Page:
The project proposal need not be very detailed as long as the essential elements are in place. All projects should include a review of relevant previous work and all projects should involve some original research. There are no formal guidelines (e.g., length, format, etc.) for what constitutes an acceptable project, it is up to the research advisor and the DMP Director to agree that a proposed project is satisfactory. Our expectation is that most DMP projects will result in a paper that could be published in a research conference or workshop, but alternative outcomes could also be satisfactory.

    2. Enlist a research advisor.

      Next, students must secure a research advisor and reader for the DMP project. Many students become involved in research well before the DMP application process — some as early as their first semester at UVA.

      The research advisor should be selected from the computer science faculty. (Exceptions to this rule may be granted at the discretion of the DMP Director, and it is often suitable to have an advisor from outside UVA or from another department.) The student and the advisor should discuss the proposed research together, and work together to develop the research proposal. The student should expect to meet regularly (typically every week) with the research advisor during the course of the project. The research advisor should sign the application form after approving the project proposal, indicating their committment to advising the student through completion the DMP.

      If you need help finding a research advisor, contact the DMP Director (David Evans) to meet to discuss the areas you are interested in working in and for advice on finding a potential advisor. It is a good idea to do this early, especially to increase the likelihood you'll be able to find a summer research position.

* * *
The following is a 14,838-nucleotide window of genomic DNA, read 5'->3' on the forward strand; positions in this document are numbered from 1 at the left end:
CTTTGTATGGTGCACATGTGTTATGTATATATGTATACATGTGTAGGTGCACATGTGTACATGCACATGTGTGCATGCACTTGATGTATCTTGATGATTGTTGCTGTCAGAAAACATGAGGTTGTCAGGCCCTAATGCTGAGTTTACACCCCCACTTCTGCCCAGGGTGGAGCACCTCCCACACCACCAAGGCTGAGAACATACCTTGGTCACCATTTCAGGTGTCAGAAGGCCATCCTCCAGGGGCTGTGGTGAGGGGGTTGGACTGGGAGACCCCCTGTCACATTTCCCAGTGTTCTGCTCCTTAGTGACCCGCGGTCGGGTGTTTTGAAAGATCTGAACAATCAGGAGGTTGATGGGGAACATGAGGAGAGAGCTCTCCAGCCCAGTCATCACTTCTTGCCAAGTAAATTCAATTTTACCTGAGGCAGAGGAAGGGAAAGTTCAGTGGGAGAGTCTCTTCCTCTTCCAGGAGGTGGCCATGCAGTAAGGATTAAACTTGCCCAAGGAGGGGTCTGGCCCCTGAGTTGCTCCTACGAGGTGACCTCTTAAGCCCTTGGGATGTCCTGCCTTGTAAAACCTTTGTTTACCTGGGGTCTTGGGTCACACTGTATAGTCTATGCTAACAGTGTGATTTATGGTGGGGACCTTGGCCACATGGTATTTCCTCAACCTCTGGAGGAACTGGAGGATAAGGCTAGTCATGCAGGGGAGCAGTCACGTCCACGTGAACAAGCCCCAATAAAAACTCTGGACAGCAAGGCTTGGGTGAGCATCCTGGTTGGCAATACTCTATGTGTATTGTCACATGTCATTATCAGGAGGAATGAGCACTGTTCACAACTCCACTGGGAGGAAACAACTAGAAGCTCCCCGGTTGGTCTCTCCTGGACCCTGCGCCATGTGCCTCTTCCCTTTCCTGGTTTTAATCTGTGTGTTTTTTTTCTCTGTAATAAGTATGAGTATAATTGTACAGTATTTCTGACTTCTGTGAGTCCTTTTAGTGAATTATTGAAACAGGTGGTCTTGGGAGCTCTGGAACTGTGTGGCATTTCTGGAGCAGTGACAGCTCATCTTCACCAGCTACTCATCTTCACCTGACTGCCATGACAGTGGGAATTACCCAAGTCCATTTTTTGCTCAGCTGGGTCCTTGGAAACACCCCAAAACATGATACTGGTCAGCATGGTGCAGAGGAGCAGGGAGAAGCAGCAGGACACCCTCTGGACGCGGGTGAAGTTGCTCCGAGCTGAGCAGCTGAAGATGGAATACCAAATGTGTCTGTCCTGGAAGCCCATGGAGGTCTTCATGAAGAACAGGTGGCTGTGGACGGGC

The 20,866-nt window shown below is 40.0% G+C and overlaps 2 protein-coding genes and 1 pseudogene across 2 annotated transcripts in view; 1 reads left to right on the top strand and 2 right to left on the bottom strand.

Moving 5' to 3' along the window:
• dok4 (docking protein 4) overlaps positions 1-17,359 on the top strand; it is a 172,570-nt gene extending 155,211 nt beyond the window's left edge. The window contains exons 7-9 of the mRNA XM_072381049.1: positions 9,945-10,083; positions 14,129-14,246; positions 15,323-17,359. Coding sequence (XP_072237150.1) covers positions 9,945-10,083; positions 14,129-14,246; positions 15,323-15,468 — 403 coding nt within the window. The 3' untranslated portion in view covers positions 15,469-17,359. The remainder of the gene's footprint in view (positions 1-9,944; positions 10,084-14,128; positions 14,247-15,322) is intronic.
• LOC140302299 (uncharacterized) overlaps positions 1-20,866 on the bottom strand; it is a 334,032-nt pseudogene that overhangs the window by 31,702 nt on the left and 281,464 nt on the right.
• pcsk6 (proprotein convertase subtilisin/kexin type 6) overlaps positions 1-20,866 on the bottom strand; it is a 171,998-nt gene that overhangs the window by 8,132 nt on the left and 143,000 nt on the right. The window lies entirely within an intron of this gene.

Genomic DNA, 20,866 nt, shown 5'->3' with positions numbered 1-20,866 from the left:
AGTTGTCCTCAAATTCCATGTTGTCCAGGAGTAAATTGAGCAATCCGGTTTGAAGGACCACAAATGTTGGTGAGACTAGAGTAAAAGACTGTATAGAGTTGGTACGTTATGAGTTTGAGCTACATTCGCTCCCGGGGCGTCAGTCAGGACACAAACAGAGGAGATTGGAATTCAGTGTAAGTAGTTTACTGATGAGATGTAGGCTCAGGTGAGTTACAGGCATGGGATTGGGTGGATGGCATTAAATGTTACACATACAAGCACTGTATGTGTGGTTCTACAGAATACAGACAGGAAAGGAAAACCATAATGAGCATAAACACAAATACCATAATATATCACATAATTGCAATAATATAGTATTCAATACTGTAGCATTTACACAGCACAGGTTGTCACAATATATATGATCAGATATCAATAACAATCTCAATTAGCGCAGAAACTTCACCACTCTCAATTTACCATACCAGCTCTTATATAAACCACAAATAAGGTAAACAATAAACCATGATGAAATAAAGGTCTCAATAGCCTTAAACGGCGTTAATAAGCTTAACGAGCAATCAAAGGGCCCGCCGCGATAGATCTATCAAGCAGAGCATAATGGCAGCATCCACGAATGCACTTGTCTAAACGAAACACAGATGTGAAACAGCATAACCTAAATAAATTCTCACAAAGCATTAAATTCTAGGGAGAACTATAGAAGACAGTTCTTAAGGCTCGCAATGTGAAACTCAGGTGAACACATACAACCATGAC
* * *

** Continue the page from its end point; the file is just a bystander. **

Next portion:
3. Enlist a second reader. (optional to do this before applying)

      Your research advisor may be able to help you select a second reader based on your interests and your project proposal. It is not necessary to have the second reader identified when you submit the DMP application, but is important to find a suitable second reader early in the research.

      The second reader should be a faculty member most suited to assess the quality and context of your work. If appropriate, the second readers can be a faculty member from another university or from another department at UVA. However, CS faculty members are also acceptable.

    4. Submit the DMP Application.

      Print out and complete the application form: [PDF]. The application includes a very brief (expected to be no more than one page) research proposal describing your DMP project.

      Submit the application form to the DMP Program Director, David Evans in Rice 507. (If unavailable, applications can be submitted at the Rice Hall Front Desk, but you should also send an email to the DMP Director). After reviewing the proposals, notification will be sent out regarding acceptances.


    The most important preparation for students interested in the DMP is becoming involved in research early. Students need to be familiar with the problems and tools specific to a research area before they can make informed proposals.

    Students are encouraged to start early. It is not too early to start talking to professors about research in your first semester, and one of the best ways to get involved in a research group is to impress a professor with what you do in class. Second-year students and third-year students in their first semester should talk to advisors and faculty members about DMP projects and research opportunities.

    DMP Report Deadlines